Automatic Image Orientation detection

munchsistersAI and Robotics

Oct 17, 2013 (3 years and 10 months ago)

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Ben
-
Gurion University


Automatic Image
Orientation detection


Elad Hotman


Project Report

March
7th
, 201
3



Abstract:

In this project, I
'll

present an application for detecting an image
orientation
,

base
d

on low features only, and fix the orientation accordingly.



1.

Motivation


Nowadays
,
digital cameras
have come very common in our life. Every phone, laptop
or tablet is

e
quipped

with one. Digital images are more common and easily
produced

than ever
.


One ca
n take a

photo in any place and

time. After upload
ing

the images to the PC,
We

notice that some of the
images are rotated, and
need to go

through your album
manually preform the fixes
. The process is a time consuming and therefore
nobody
is

doing so and th
e album
staying

as is
-

unfixed.



2.

Color


Color is the

visual perceptual

property

corresponding in

humans

to the categories
called

red, blue
,

yellow,

green

and other
.
Color is derived

from the

spectrum of
light

interacting with the spectral sensitivities of the

light receptors

in the eye
.

T
he retina in the human
eye

contains

2 receptor cells called Rods and Cons.

Rods are

cells that more
sensitive

to
light but have no p
reference

to a specific wave

length.

On the other hand
, the Cons have 3 types of cells, which react to a diff
erent range of
wave

length; these 3 cells are sensitive to the "red", "blue" and "green" wave

length.


a.

RGB color space

An

RGB color space

is any additive

color space

based on the

RGB color model
.

RGB stands for the RED, the GREEN and the BLUE. These colors are the base axis for
this color space. I
t can be view as a
c
ube (see f
ig
ure 1).



Figure 1: RGB c
ube model


T
o determine if color A (r
1
,g
1
,b
1
) is similar to color B (r
2
,g
2
,b
2
), one can simply
measure the distance between these coordinates in the
Euclidean

space.

The problem in RGB model (shown in Fig 2)
is
when
trying to determine similarity of
colors;
color
s

with the same distance
don't look the same.



Figure 2: the selected color in the figure is near colors like orange, yellow and green.




b.

HSV

color space

HSV is a common cylindrical
-
coordinate
representation of points in an RGB color
model. HSV stand for hue, saturation, and value
.


Figure 3: HSV color space


I
n
the

cylinder, the angle around the central vertical axis corresponds to "
hue
",
the distance from the axis corresponds to "
saturation
", and the distance along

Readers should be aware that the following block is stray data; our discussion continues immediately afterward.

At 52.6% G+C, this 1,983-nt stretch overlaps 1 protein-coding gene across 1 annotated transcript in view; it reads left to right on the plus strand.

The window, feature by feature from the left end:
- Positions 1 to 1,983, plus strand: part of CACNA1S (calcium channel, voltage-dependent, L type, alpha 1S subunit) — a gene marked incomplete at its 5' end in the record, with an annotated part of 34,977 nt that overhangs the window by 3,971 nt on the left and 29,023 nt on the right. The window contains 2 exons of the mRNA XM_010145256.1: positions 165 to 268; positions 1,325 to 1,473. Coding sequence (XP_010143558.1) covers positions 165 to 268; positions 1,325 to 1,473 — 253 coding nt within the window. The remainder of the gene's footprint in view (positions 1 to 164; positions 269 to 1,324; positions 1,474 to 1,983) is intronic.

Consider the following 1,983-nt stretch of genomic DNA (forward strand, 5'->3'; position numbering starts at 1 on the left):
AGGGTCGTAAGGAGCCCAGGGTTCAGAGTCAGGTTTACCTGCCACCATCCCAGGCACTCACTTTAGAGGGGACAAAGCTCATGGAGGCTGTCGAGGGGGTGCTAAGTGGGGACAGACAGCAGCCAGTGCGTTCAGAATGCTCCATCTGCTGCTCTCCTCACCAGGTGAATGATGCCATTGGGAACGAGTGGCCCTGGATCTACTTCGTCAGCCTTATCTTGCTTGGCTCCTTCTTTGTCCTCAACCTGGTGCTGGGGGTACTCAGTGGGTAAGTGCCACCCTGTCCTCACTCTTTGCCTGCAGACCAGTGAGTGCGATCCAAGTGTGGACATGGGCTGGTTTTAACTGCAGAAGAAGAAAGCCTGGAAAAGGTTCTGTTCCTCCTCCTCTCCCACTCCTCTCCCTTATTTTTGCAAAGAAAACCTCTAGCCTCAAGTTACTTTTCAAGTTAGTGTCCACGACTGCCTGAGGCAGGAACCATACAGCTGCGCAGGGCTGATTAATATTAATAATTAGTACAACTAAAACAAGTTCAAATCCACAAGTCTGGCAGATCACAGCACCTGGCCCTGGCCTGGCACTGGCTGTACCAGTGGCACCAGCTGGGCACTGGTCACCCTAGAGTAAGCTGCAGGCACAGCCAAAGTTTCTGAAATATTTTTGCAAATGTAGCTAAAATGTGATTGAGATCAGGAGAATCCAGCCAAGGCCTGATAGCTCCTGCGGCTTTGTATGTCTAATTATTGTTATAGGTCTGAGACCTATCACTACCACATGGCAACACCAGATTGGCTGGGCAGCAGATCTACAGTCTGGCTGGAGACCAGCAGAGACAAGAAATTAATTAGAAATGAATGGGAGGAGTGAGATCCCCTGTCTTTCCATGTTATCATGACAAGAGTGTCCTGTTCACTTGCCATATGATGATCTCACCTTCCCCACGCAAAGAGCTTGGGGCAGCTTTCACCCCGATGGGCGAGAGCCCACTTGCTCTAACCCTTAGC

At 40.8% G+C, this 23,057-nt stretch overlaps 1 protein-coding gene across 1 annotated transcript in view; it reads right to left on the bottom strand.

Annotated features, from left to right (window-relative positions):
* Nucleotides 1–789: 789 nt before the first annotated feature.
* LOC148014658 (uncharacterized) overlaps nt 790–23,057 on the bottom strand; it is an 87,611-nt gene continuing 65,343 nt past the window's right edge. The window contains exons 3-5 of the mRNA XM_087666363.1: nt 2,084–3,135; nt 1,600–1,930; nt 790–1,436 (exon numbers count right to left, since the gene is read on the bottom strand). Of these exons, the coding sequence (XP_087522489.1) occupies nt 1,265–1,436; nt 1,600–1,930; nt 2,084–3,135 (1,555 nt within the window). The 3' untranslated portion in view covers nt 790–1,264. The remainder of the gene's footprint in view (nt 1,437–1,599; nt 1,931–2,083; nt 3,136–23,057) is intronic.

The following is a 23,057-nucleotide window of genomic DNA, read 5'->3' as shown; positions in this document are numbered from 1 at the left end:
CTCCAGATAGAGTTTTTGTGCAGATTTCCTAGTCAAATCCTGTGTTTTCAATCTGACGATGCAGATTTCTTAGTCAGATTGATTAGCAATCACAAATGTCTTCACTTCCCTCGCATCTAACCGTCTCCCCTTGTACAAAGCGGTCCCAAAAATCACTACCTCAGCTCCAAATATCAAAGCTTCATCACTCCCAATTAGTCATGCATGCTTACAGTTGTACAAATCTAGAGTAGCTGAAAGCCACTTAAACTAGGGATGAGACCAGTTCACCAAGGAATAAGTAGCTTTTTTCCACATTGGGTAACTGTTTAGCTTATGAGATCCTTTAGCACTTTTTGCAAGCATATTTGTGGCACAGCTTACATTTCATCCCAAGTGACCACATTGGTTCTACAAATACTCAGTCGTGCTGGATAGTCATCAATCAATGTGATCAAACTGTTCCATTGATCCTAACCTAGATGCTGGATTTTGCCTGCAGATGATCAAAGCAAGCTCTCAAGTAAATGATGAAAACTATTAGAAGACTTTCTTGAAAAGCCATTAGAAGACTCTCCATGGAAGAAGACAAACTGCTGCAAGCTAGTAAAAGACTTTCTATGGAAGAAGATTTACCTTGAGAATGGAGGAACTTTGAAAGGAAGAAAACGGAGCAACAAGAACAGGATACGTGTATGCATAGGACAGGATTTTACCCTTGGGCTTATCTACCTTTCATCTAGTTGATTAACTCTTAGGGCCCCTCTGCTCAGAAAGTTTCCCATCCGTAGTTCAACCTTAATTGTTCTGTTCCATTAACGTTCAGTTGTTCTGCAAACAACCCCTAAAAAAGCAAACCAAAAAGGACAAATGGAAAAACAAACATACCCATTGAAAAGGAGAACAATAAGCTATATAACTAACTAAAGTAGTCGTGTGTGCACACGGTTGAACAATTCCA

the axis corresponds to "
value".


Trying to define a "distance" between colors, is by comparing ea
ch component
separately: the angle of the hue component, the defense in the saturation and
the value components.

C
olors that are
perceptually

close in the human
vision

will be close by the
distance
formula.



3.

Machine learning and feature vector

Machi
ne
learning algorithms are tools that from study on test set, we can conclude
on input that not in our data base.

These algorithms
use a feature vector

-


an n
-
dimensional

vector

of
numerical

features

that represent some object
, in this case an image.



Figure 4: classify function in MatLab


MatLab
’s

"classify" function
, need
s

training vectors and a group label
s

for
all the

vector
s
. The function

build
s an

n
-
dimensional space,

and then group
s the vecors
together according to their

proximity to the same group label
,
as shown

in Figure 4
.



4.

Problem Domai
n and Assumptions

Orientation of an image can be in the range
of



.

But
w
hen
taking

a picture

in a digital camera, the image

orientation can only
have one of four values
:

—




















—


5.

Peripheral blocks

By analyzing images, I‘ve
concluded

that the
peripheral

area of an image has

enough
information to
decide

its

o
rientation. Therefore, T
he image

was split to NXN blocks,
and
only the peripheral
sub
-
blocks

were taken
.




(a)

(b)

(c)



Figure 5: image sub blocks: (a) Original image (b) Image grid with
N

= 4


(c) Peripheral sub blocks



6.

Principles of the Algorithm

The approach for solving the problem was divided to
4

steps:

6.1
C
reating
the
database

a.

The image must be of

orientation


b.

Resize the image to resolution of 800 X COL, COL is the value which keeps
the ratio of the original image. Doing so reduce the size of the image for
reducing calculation in the following steps.

c.

Rotate the image to all 4
possible

orientation:








and save
the images in the DB folder


6.2 C
alculating the feature vector

for an image

a.

Convert the image to HSV color space.

b.

F
ind the
peripheral blocks

for the image.

c.

F
or each sub block calculate the first and seco
nd moments (the mean and the
v
ariance
) of the sub block.

d.

Calculate the ratio between edges in the each sub block, using canny edge
detection algorithm, and the area of the sub block.

e.

C
ombine

all previous calculations

in
to a

single

vector.




6.3 defining
the training data and the group labels

a.

Combine all the feature vectors from the same orientation to a matrix of the
same orientation.

b.

Create a column vector of grouping label (0, 90, 180, 270), and place it by the
vector of the same orientation.


6.4
detect orientation of an input image

a.

Resize the image to 800XCOL like in 6.1.a

b.

create a feature vector for the image as describe in step 6.2

c.

Classify the test feature vector with the training group to define its orientation

d.